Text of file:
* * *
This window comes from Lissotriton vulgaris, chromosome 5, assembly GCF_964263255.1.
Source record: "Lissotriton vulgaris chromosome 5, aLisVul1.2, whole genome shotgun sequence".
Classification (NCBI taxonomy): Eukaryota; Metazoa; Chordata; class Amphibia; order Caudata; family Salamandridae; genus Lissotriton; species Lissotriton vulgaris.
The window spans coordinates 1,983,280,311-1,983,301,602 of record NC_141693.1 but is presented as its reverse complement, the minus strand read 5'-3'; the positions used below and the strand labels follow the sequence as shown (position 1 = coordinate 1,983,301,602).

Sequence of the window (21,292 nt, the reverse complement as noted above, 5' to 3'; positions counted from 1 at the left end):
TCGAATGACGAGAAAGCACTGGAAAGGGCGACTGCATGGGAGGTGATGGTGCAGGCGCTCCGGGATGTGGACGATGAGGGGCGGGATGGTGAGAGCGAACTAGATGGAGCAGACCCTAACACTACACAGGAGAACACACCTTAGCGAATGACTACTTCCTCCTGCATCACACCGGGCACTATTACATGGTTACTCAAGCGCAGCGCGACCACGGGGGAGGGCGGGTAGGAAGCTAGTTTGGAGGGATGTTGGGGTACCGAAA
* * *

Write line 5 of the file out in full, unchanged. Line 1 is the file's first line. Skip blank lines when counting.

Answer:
Sequence of the window (21,292 nt, the reverse complement as noted above, 5' to 3'; positions counted from 1 at the left end):